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Fungi Photography Tips

Updated: Sep 21, 2022

by Mandy Dee

Our club member Mandy Dee is the official fungi recorder for Lundy Island. Consequently, she spends a lot of time photographing fungi. She loves sharing her expert knowledge, and has taken our club members out to various locations in North Devon to find and photograph different species. She knows where and how to spot even the tiniest of specimens and she has shared her top tips with us below...


Fungi season starts now! They do like moisture though, so you are most likely to find them a day or two after rain. Morning is often best to see fresh specimens before the slugs get them or they get kicked over by dogs/sheep/walkers.

Woodland fungi are some of the first to appear, both on dead wood, living trunks, and in grass around trees. Long established woodlands are more likely to be productive than new woods and young trees. Arlington and Wistlandpound are both great areas. Later in the autumn the grassland fungi such as colourful waxcaps will appear on unfertilised grasslands, such as the coastal areas of Morte Point and Bull Point. Churchyards and parkland can also be good.

Photography tips

Get down low to capture the best views. The most interesting shots can be of the underside. Take a plastic bag to kneel on. You are unlikely to need a tripod as most fungi are not large, but a bean bag can be useful for stabilising your camera on the ground, allowing long exposures.

Small reflectors, or lights can help to illuminate under the cap, particularly in dark woodland.

A bit of tidying can often improve a shot. Remove twigs and debris from in front of the fungus. Carefully dust off anything on the cap. If in long grass, you can trim the grass in front with your fingers or even a pair of scissors, to allow a view of the stem.

A true macro lens is really only needed for the tiniest fungi… for anything else close focusing will do. You can use a zoom lens from a distance, but are more likely to get grass or other foliage between the lens and the subject. If using a macro lens, you may struggle with depth of field.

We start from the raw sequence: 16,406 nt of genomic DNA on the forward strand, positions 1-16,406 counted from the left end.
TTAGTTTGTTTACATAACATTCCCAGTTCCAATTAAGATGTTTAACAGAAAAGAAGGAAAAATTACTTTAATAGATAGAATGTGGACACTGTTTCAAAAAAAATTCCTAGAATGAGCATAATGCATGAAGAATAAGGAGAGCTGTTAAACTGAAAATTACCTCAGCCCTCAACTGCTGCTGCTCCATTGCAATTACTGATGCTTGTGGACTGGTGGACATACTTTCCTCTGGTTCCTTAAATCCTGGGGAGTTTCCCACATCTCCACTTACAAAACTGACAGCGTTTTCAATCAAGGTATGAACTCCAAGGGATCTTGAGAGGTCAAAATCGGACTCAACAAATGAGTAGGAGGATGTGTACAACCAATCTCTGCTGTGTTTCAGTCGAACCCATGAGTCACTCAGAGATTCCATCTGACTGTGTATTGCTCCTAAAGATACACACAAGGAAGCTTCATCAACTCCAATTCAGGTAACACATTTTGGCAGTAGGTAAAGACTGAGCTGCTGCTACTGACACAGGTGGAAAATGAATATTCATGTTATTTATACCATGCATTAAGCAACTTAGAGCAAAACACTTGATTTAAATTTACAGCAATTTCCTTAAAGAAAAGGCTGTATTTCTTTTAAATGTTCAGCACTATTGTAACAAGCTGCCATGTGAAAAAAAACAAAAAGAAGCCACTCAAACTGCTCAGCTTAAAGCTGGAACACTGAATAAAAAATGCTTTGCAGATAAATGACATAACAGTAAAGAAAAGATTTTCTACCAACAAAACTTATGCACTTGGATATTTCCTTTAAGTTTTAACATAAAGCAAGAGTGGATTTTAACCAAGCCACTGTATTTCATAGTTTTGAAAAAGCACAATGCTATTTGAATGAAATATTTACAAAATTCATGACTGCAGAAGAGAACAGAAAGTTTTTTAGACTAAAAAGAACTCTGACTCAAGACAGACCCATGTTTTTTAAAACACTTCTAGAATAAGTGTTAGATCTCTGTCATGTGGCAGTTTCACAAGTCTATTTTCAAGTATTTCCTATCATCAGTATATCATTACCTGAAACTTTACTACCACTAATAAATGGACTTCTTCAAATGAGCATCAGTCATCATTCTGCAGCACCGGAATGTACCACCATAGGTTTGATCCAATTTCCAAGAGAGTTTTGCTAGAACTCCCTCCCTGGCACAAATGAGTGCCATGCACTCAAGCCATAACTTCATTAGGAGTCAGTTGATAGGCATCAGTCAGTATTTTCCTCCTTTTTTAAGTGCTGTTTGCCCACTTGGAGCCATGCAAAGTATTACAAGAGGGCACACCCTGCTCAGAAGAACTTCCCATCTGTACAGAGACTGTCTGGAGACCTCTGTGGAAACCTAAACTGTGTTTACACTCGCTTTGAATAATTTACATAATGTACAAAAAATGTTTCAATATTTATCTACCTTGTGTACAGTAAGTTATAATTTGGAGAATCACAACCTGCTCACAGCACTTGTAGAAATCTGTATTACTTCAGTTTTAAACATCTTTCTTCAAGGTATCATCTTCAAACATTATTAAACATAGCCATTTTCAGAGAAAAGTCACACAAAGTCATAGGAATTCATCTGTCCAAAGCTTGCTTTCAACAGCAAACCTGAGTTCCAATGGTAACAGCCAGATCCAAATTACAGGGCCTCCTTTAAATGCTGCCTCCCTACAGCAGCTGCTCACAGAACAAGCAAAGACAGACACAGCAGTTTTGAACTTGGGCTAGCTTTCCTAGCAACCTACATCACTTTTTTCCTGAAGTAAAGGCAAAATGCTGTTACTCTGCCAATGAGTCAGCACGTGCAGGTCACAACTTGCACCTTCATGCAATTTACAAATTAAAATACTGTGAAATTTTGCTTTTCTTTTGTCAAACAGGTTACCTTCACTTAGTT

Focus stacking can be very successful, as fungi don't move in the wind like flowers, so it's reasonably easy to get a good set of shots.

Don't be scared to touch them.. Even the most poisonous fungi are ok to touch. You need to actually eat them to be affected.. Its fine to eat your sandwiches after handling poisonous fungi. However… many will make you ill if you eat them, and we do have several common, deadly fungi. So do not pick and eat wild fungi unless you are an expert.

If you wish to have your fungi finds identified by me or by a Facebook fungus group such as the Devon Fungus Group or British Mycological Society, then please take record shots of the cap, stem, gills or pores, with accurate colour. Observe the textures and smell. Note the habitat, in particular any nearby trees.

Checklist Warm and comfy clothes Waterproof bag or mat to kneel on Camera, lenses, spare battery, memory card Diffuser, torch or small light Notebook or phone app to note down habitat and additional info

May be useful... Soft brush to clean caps Scissors or secateurs to remove vegetation Wet wipes if you are concerned about toxicity Flask and cake!

For further information, watch the talk I gave to the club last year on Photographing Fungi in the video below.


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